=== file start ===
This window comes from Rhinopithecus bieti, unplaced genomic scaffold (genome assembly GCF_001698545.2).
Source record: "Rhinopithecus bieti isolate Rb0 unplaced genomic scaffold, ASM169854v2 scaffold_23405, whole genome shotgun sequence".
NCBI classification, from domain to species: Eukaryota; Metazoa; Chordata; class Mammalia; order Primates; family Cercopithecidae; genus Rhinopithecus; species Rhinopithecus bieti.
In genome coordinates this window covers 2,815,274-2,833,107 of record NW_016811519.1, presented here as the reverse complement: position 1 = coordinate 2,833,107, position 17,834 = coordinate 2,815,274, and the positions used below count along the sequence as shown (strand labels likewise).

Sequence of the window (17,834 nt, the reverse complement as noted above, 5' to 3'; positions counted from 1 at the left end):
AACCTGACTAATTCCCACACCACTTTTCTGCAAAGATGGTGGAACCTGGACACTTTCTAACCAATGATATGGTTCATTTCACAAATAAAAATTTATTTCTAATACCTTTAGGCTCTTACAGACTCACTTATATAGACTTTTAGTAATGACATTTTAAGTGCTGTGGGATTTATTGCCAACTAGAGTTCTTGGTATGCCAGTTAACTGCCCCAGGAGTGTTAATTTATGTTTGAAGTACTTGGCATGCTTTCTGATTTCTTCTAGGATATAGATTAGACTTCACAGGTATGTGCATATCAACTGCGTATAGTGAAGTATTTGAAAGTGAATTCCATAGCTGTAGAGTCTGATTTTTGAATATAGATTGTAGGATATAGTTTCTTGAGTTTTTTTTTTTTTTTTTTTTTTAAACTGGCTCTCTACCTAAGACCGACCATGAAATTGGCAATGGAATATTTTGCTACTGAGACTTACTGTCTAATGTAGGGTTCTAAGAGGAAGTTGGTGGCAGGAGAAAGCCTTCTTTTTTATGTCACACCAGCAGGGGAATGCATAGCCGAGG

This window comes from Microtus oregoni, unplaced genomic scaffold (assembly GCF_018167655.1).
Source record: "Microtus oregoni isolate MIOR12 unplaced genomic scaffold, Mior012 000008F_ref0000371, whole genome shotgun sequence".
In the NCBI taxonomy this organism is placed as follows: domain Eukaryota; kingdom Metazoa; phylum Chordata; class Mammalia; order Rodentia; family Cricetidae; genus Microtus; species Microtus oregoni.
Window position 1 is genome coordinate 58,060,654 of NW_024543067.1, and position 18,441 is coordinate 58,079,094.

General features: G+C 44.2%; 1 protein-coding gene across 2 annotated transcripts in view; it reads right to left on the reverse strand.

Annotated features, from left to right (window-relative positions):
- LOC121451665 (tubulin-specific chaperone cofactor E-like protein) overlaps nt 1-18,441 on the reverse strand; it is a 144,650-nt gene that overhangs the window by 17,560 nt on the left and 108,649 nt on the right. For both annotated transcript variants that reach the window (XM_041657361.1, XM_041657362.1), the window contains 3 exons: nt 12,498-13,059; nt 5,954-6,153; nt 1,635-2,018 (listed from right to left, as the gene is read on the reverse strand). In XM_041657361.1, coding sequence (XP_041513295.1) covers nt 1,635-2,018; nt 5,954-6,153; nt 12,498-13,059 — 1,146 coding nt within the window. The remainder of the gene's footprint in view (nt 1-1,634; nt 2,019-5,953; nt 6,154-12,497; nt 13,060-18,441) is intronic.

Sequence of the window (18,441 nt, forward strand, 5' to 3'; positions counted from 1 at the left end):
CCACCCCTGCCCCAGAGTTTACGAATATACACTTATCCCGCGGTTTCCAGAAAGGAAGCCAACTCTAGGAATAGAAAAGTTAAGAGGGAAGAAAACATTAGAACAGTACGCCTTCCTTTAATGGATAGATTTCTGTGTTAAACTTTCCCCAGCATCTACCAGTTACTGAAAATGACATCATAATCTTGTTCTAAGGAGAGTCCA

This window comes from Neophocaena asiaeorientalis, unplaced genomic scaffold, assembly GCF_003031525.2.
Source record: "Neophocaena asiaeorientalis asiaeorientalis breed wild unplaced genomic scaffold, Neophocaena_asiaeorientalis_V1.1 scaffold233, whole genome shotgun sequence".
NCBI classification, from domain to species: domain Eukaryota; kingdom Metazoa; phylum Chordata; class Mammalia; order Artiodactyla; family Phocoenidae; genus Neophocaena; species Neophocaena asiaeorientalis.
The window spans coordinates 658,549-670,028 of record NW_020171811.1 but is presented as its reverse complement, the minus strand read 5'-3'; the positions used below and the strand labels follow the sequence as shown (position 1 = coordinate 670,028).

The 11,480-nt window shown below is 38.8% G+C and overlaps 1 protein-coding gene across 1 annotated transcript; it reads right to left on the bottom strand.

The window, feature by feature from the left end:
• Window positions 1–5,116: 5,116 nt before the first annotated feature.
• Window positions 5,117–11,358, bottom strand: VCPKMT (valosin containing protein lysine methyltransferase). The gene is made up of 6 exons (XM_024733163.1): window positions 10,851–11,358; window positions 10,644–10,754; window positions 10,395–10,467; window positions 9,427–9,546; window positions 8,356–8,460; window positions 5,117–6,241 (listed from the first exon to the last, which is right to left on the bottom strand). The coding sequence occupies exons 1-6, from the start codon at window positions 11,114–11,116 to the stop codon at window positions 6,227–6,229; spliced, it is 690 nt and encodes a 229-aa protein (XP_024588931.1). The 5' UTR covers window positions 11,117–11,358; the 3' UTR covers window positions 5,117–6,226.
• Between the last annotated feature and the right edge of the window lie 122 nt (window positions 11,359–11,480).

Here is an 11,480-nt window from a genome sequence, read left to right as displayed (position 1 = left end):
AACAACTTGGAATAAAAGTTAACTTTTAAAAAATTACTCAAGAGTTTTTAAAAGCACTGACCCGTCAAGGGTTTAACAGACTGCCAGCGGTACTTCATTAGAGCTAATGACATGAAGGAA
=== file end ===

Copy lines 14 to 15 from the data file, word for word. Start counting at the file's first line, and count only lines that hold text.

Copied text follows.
Sequence of the window (18,441 nt, forward strand, 5' to 3'; positions counted from 1 at the left end):
CCACCCCTGCCCCAGAGTTTACGAATATACACTTATCCCGCGGTTTCCAGAAAGGAAGCCAACTCTAGGAATAGAAAAGTTAAGAGGGAAGAAAACATTAGAACAGTACGCCTTCCTTTAATGGATAGATTTCTGTGTTAAACTTTCCCCAGCATCTACCAGTTACTGAAAATGACATCATAATCTTGTTCTAAGGAGAGTCCA